Virtual reality has been under fire for its performance at this year’s Consumer Electronics Show. Oculus was absent from the show, the rumored HTC Vive 2 wasn’t unveiled, and many journalists expressed disappointment that they were seeing “more of the same.” While some may think this showing reveals VR’s doom in 2017, the rest of us predict and forecast that this is part of virtual reality’s slow, steady growth — a great foundation for a booming future in 2017. For example, Intel CEO Brian Krzanich, during his VR-focused keynote address at CES, spoke highly of VR’s future and potential, saying it would bring huge changes to live event viewing, travel and even vital applications like search-and-rescue operations.
It’s important to recognize that there is still much more work ahead, and it’s going to take more than a year to get the necessary developments in virtual reality applications and technology in place. With big names like Google, Facebook and HTC backing eager developers, those in the virtual reality field are headed toward success in the long haul.
I recently sat down with two of Silicon Valley-based Cogswell College’s virtual reality development experts, Christian Sasso and Tim Duncan, to discuss industry predictions and forecast where the virtual reality market is heading in the near future. Christian has developed mixed VR and AR experiences for mobile platforms for the past three years, with prior stints at Cisco Systems and Nest Labs. Tim has his finger on the pulse of the industry as director of Cogswell’s VR certificate program.
What’s your prediction on where the virtual reality market stands at the start of 2017?
Christian: Some people new to VR were expecting virtual reality games and virtual reality apps to explode onto the scene in the near future of 2017, and that may have been hoping for too much, too soon. That’s not to say that VR development is dead in the water, though. What I’ve said before is that virtual reality will have a more uniform, gradual growth. Think of it as increasing adoption, but not an explosion. My prediction is that VR glasses and other technology will have a 20 to 30 percent growth in the market for the next 10 to 15 years — not an 80 percent boom like some were hoping for.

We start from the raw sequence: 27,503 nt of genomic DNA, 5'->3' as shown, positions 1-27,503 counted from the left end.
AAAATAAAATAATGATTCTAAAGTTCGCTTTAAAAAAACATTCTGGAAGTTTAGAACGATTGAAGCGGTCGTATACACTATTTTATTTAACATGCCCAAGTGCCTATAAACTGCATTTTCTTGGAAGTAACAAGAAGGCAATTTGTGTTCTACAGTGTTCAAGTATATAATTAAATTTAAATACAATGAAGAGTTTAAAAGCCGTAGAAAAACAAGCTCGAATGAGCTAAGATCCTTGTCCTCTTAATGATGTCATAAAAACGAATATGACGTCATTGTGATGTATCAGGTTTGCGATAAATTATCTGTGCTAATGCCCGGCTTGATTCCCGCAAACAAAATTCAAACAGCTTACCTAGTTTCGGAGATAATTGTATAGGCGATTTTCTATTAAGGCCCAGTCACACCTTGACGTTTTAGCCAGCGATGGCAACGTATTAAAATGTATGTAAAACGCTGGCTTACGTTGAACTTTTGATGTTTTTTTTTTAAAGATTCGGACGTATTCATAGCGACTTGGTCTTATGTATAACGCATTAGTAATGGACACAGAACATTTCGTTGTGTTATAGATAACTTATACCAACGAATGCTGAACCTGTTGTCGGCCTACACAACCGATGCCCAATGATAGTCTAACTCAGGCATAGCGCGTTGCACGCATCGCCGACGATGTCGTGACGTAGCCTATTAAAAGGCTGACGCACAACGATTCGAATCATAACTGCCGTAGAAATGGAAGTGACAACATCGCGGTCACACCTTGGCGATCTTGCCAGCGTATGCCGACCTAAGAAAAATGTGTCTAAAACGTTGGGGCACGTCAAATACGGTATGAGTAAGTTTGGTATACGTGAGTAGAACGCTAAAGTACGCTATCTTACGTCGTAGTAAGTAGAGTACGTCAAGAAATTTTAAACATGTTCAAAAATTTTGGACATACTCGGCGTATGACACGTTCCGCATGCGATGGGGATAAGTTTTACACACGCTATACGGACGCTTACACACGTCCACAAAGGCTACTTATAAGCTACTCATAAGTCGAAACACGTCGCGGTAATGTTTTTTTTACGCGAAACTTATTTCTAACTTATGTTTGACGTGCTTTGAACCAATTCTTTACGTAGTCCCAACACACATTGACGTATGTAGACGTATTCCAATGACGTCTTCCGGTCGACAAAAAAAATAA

Tim: In my talks with VR professionals, they say a lot of what they’re figuring out is best practices and general standards for the industry and virtual reality jobs. Everything’s so new, they haven’t determined those standards yet. Remember, the virtual reality industry is still in its infancy. The biggest issue for someone just coming into VR development is to realize that these technologies like VR glasses or virtual reality games are in transition and don’t have all the kinks worked out. I know that can be frustrating to hear for young people growing up with the internet and mobile and in that mode of expecting new, near-perfect experiences immediately. But we’re making progress in the use of sound in VR, and we’re ironing out how to do quick motion changes in a VR headset without making the participant nauseous.
What do you forecast as some of the biggest challenges virtual reality is facing in 2017?
Christian: VR is always going to face challenges while a VR headset is involved: when you tell people they have to wear something on their head, they don’t like it. You’ll ultimately want VR glasses, or a small enough device that could fit in a pocket. We’re not at that point yet, so you’re going to see developments toward a wireless VR headset in the high-end VR space. We’ve already seen prototypes of this, and I think you’ll see further progress in balancing a VR headset to offset the weight of a battery pack, as well as developments toward removing some of the pressure off a user’s face while using a VR headset.
Tim: I think the biggest virtual reality challenge in 2017 really has to do with the adoption of standards — the VR community is getting close to that. 90-frames-a-second seems to be a minimum frame rate in virtual reality video to avoid motion sickness. I predict that standard for virtual reality video will end up closer to 100- or 120-frames-a-second. The adoption of standards like this throughout the industry will be the next big marker of progress. We’re pretty close to getting standardized toolsets for production work in virtual reality applications.
Last year’s hype about VR may have cooled in the press, but when you talk to industry veterans on the ground floor of virtual reality, you can start to see that the innovation in this industry is still red hot.